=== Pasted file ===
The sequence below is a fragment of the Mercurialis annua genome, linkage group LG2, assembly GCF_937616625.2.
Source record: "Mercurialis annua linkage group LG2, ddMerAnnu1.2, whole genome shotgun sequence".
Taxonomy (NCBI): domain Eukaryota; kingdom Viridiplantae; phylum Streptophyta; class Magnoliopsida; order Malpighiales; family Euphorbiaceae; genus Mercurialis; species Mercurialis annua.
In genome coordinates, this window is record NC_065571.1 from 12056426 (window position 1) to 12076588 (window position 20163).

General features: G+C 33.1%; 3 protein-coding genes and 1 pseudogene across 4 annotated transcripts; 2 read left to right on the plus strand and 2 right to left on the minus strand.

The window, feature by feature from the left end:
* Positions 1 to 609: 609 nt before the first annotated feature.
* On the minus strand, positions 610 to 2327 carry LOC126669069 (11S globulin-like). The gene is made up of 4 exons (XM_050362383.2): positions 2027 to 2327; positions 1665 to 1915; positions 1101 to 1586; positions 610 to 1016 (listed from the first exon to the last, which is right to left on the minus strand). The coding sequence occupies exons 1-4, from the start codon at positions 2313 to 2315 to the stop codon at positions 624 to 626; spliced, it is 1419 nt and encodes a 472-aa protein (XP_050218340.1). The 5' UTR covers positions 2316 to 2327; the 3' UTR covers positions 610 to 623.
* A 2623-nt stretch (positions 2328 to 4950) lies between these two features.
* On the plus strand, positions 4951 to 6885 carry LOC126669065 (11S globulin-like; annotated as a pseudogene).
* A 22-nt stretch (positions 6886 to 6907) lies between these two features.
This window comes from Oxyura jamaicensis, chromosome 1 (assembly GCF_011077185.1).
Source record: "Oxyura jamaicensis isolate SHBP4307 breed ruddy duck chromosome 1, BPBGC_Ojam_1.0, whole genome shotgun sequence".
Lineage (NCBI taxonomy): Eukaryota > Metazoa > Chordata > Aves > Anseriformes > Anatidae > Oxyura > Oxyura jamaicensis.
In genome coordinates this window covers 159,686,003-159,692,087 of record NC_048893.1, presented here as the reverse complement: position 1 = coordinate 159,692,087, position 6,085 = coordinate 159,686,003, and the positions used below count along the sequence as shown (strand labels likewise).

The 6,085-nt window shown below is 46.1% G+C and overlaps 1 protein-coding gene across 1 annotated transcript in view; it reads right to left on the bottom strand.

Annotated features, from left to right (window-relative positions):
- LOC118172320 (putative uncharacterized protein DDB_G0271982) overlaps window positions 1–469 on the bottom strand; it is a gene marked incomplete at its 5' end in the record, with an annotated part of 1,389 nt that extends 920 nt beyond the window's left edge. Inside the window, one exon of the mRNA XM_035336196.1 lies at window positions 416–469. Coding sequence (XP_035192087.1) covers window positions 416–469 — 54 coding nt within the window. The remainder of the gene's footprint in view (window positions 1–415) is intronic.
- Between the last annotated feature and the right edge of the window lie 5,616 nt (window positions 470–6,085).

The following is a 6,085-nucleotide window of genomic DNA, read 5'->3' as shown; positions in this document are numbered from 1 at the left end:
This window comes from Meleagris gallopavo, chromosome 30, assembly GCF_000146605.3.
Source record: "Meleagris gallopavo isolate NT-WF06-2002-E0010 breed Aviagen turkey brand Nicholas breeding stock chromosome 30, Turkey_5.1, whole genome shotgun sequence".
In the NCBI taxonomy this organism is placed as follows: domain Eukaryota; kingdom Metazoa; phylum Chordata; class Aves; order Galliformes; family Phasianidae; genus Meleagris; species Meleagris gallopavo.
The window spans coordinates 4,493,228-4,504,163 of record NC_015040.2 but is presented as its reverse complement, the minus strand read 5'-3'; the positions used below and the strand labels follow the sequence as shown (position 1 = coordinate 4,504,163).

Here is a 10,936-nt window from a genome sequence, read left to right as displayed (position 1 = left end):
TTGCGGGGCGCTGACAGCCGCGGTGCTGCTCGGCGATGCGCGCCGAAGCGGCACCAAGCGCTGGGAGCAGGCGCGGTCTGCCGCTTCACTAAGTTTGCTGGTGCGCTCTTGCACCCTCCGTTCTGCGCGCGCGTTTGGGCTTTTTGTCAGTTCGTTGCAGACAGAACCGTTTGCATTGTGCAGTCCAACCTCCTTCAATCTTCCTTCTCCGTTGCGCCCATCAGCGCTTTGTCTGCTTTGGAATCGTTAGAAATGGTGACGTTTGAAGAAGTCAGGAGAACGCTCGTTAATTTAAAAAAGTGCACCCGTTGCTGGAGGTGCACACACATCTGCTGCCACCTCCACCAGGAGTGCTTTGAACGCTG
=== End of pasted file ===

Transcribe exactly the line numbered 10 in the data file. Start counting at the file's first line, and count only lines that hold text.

* On the plus strand, positions 4951 to 6885 carry LOC126669065 (11S globulin-like; annotated as a pseudogene).